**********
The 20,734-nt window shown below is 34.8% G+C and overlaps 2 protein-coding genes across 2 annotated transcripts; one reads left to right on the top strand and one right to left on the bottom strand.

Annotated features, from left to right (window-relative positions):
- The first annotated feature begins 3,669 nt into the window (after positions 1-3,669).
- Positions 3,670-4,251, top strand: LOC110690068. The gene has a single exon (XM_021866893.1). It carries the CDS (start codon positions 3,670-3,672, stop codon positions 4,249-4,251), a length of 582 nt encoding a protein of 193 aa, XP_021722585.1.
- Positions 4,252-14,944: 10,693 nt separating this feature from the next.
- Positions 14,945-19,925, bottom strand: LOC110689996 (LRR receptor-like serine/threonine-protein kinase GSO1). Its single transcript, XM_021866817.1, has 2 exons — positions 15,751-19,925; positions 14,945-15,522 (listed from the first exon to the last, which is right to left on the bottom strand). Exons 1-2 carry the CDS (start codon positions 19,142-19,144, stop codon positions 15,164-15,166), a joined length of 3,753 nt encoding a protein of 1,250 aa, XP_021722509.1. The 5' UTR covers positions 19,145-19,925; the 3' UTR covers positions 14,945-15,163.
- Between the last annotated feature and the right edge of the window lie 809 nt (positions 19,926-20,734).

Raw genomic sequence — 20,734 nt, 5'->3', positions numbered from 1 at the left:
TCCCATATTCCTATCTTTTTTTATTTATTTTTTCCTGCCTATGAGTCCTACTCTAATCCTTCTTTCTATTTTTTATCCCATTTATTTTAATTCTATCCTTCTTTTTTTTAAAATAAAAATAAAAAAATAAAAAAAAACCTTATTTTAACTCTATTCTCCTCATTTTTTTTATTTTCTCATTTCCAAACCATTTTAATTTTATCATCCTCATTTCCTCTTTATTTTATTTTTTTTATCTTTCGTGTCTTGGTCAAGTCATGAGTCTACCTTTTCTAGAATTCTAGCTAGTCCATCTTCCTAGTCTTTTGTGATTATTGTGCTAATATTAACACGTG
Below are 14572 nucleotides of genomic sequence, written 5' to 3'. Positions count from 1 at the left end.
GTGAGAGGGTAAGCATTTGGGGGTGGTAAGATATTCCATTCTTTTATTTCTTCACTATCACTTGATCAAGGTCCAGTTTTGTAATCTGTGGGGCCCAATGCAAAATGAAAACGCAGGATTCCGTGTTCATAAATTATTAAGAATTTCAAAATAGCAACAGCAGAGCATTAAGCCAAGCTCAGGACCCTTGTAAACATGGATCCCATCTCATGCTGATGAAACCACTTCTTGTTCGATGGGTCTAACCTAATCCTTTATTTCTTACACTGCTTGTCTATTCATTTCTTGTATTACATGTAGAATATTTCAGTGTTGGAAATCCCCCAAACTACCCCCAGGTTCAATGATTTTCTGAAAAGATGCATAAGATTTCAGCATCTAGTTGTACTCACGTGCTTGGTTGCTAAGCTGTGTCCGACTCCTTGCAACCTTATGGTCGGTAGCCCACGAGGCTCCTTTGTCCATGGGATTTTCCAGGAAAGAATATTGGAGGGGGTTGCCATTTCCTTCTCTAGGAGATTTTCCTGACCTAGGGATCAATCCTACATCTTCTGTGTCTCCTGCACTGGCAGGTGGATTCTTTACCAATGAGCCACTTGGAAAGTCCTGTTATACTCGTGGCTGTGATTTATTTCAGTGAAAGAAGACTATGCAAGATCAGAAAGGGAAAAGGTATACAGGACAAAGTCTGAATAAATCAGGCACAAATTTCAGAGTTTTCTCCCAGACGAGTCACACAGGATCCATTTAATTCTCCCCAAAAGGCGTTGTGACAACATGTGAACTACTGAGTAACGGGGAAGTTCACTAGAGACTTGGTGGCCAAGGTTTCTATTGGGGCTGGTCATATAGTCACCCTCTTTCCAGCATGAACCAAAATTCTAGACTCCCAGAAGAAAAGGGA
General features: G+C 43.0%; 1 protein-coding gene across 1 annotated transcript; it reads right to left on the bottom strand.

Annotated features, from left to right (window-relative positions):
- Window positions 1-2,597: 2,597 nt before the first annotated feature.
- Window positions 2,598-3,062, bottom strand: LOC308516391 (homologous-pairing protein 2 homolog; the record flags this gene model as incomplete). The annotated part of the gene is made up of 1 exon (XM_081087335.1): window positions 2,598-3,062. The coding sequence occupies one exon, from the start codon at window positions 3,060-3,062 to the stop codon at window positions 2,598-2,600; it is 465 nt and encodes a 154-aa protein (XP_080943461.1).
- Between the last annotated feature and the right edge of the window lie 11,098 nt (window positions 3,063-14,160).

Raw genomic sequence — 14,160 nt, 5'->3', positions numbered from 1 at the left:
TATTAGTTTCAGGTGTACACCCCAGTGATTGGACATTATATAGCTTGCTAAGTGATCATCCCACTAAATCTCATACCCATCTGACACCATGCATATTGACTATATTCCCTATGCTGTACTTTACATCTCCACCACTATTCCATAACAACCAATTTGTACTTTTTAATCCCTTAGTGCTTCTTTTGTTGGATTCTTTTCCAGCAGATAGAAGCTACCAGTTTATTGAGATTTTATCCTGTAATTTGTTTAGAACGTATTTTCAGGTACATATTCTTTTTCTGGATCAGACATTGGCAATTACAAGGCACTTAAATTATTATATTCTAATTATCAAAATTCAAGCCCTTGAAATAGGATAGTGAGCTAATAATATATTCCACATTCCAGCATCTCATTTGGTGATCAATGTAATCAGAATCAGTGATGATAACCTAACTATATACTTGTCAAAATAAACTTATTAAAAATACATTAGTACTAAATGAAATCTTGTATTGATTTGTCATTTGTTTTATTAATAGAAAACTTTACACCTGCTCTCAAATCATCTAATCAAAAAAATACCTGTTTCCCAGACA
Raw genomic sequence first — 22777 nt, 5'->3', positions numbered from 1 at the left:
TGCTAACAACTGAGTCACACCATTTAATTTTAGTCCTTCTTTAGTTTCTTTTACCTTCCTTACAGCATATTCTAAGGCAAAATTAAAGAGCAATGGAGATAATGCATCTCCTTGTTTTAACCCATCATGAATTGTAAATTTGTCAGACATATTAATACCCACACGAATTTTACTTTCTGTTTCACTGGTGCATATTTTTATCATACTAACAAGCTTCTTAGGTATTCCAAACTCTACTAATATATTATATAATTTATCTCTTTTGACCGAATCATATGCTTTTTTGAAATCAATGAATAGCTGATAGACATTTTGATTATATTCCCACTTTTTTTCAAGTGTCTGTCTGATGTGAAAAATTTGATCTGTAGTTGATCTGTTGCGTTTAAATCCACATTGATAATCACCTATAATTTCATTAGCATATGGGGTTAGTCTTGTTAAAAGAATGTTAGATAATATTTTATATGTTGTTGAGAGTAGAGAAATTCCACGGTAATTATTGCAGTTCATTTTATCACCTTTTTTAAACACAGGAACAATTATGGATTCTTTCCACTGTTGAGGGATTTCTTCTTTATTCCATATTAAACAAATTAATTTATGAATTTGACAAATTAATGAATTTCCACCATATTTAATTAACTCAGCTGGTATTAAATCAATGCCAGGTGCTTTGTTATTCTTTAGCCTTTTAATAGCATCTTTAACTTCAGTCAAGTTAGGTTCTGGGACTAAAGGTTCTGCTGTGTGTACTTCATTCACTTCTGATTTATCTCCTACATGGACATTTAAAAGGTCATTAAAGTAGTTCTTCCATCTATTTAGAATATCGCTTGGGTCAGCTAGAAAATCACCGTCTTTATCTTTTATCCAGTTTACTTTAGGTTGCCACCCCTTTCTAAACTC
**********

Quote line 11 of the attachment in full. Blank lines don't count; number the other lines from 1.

GTGAGAGGGTAAGCATTTGGGGGTGGTAAGATATTCCATTCTTTTATTTCTTCACTATCACTTGATCAAGGTCCAGTTTTGTAATCTGTGGGGCCCAATGCAAAATGAAAACGCAGGATTCCGTGTTCATAAATTATTAAGAATTTCAAAATAGCAACAGCAGAGCATTAAGCCAAGCTCAGGACCCTTGTAAACATGGATCCCATCTCATGCTGATGAAACCACTTCTTGTTCGATGGGTCTAACCTAATCCTTTATTTCTTACACTGCTTGTCTATTCATTTCTTGTATTACATGTAGAATATTTCAGTGTTGGAAATCCCCCAAACTACCCCCAGGTTCAATGATTTTCTGAAAAGATGCATAAGATTTCAGCATCTAGTTGTACTCACGTGCTTGGTTGCTAAGCTGTGTCCGACTCCTTGCAACCTTATGGTCGGTAGCCCACGAGGCTCCTTTGTCCATGGGATTTTCCAGGAAAGAATATTGGAGGGGGTTGCCATTTCCTTCTCTAGGAGATTTTCCTGACCTAGGGATCAATCCTACATCTTCTGTGTCTCCTGCACTGGCAGGTGGATTCTTTACCAATGAGCCACTTGGAAAGTCCTGTTATACTCGTGGCTGTGATTTATTTCAGTGAAAGAAGACTATGCAAGATCAGAAAGGGAAAAGGTATACAGGACAAAGTCTGAATAAATCAGGCACAAATTTCAGAGTTTTCTCCCAGACGAGTCACACAGGATCCATTTAATTCTCCCCAAAAGGCGTTGTGACAACATGTGAACTACTGAGTAACGGGGAAGTTCACTAGAGACTTGGTGGCCAAGGTTTCTATTGGGGCTGGTCATATAGTCACCCTCTTTCCAGCATGAACCAAAATTCTAGACTCCCAGAAGAAAAGGGA